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Volunteers encouraged to join in sharing gospel with Jews

DALLAS (BP)–Southern Baptists are forging “a network of compassionate witness” by inviting volunteers to participate in outreach to Jewish people throughout the world. During the April 15-18 Jewish Evangelism Summit in Dallas, representatives of ministries in eight Jewish population centers described the work they are doing to share the gospel message.

Although evangelical work has existed for at least 20 years among Jewish people, the Southern Baptist Convention began in 2000 to lay the groundwork for starting a Messianic congregation in the United States. Jim Sibley of Dallas serves as coordinator of Jewish Ministries on the North American Mission Board’s interfaith evangelism team, providing training for Messianic church starts and volunteers.

Within Chicago, Lake County is a microcosm of Jewish life throughout the country. Within the city limits of Chicago are 400,000 Jews with no established Messianic work.

“There are secular and well-to-do Jews who attend synagogue on the High Holy Days, mixed-marrieds with an assortment of spiritual ties, as well as Orthodox Jews,” said Steve Barack of Wheeling, Ill. In 1999, the SBC planted a Messianic congregation to be a witness to this community. After several months of Bible studies, B’nai Ohr Beth Tefilah held its first public service for Yom Kippur. Currently, the congregation has an attendance of more than 60.

Barack, a bivocational pastor, encourages volunteers to consider conducting prayer walks, music festivals and neighborhood surveys. “Our biggest issue is basic education. Grounded folks are what we need more than anything else. We need them to be able to mentor our Messianic Jews with sensitivity to where they come from. All of the folks that we’ve established as our core group are new believers,” he said. “We need all the help we can get — bar none.”

The 3.5 million Jewish residents of New York City are quite diverse, from ultra-Orthodox to radically secular humanist, Buddhist and New Age, said Steve Fenchel, a church planter there. Although Southern Baptist work in New York City began in 1957, work with the Jewish people is just getting started, he said. Prayer walks, canvassing of colleges and universities, as well as street evangelism provide avenues for outreach by volunteers.

Southern Baptists employed in professional occupations are often able to attract the interest of Jews in a city like New York City. “I network with California doctors and Dallas cardiologists — those guys can go into New York City and speak the same language. That kind of thing appeals to me,” he said.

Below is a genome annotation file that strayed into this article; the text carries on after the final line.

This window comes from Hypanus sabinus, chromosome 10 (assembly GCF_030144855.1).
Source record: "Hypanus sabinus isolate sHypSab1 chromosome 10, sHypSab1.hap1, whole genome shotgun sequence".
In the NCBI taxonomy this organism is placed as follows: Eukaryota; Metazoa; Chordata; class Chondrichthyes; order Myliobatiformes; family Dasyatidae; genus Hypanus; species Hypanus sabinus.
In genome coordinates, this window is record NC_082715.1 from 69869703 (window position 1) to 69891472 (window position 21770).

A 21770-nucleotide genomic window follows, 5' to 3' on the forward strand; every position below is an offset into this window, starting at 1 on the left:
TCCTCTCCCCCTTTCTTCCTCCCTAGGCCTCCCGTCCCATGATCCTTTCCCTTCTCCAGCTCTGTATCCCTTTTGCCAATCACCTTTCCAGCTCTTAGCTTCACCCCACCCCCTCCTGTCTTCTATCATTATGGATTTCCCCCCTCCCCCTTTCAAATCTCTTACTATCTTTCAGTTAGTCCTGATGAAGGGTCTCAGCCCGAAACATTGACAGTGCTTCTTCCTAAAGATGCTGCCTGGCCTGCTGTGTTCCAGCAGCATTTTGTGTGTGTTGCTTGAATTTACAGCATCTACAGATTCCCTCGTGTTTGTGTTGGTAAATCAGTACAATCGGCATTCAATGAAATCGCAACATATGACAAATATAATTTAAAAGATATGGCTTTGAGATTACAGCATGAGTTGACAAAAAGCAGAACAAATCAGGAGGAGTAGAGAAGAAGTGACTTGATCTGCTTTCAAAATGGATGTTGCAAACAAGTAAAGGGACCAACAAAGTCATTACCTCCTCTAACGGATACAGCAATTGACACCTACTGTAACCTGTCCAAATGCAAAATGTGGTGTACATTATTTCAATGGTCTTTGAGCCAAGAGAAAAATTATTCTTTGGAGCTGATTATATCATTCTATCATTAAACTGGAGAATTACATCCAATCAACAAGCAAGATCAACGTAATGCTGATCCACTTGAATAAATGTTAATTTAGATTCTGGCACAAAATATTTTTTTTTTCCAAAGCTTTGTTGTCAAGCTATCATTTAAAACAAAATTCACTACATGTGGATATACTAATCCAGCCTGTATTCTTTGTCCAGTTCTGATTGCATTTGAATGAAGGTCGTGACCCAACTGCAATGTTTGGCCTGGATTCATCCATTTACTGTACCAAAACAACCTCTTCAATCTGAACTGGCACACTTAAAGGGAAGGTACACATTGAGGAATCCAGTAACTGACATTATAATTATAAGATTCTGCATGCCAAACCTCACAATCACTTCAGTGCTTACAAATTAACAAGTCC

Around the world, the regions populated by Jews are changing as more people are emigrating to escape collapsing economies where they live. Rick Kunz, a Southern Baptist representative serving in Argentina, related that 20 percent of the 300,000 Jews are predicted to return to Israel in the next few years due to economic conditions of his country.

“We work with all groups that are working with the Jewish people in a partnership with God’s chosen people,” Kunz said. “Our overall goal is that every Jewish person hear the gospel message completely and that we begin Messianic congregations throughout those areas.”

By contrast, the majority of the 80,000 Jews in South Africa are middle- to upper-class professionals, living in the urban areas of Johannesburg, Cape Town and Durban. Evangelical work among the Jewish people there has existed for more than a century.

Opportunities exist for prayer walks, evangelistic drama and music performances, tract distribution and other forms of mass evangelism, as well as evangelistic seminars on secular topics conducted by business professionals.

Approximately 700,000 Jewish people live in France, predominantly in Paris. There is strong anti-Semitism in France, a Southern Baptist worker reported. “Jews have suffered many attacks, especially during the last two years, as a result of the escalation of violence between Israel and the Palestinians.”

Although evangelical work has been active in France since 1936, SBC outreach to Jews began last year. Volunteers are encouraged to consider prayer walking as an initial ministry to the area.

The 5.5 million Jewish population of Israel is as diverse as the population of Jews scattered throughout the Diaspora. Israeli Jews have an ability to maintain a sense of normalcy in very difficult circumstances, Southern Baptist representatives report. For many years, Baptists have participated in evangelism and outreach with Messianic Jews and several congregations have been started through such partnerships.

Workers encourage volunteers to consider opportunities through sports camps, guided tours, direct evangelism and prayer support.

Of ministry to Jews in England, a Southern Baptist representative said, “Prayer and the building of relationships are going to be the keys to reaching this people group.” Prayer walks, prayer advocates and people “on the ground” to build relationships are encouraged among the 300,000 Jews living in England.

For more information about these and other opportunities email [email protected]

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  • Tammi Reed Ledbetter